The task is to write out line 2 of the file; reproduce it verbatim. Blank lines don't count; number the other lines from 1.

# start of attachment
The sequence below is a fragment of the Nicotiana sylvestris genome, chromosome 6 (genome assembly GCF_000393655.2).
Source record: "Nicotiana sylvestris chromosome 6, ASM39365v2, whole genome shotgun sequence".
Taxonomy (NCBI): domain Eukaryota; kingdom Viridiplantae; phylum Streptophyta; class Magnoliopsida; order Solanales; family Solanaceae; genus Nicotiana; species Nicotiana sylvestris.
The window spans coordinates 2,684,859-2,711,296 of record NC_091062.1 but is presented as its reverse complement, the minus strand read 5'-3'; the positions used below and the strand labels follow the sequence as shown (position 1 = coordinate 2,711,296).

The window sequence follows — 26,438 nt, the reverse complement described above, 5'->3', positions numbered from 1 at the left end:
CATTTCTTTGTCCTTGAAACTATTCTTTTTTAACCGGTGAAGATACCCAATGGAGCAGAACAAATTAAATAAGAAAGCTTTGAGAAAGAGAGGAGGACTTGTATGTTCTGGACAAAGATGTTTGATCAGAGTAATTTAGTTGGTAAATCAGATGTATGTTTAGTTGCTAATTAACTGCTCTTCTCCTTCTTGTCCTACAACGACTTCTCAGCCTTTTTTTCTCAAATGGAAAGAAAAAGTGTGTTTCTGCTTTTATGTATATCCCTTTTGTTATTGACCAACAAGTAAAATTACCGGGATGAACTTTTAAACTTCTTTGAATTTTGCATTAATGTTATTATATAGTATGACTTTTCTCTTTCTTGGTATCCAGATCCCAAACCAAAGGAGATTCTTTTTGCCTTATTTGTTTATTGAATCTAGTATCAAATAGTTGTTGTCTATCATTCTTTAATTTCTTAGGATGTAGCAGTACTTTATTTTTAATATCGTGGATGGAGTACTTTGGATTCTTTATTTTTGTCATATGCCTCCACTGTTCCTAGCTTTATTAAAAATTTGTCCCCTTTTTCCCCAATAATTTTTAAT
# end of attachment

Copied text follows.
Source record: "Nicotiana sylvestris chromosome 6, ASM39365v2, whole genome shotgun sequence".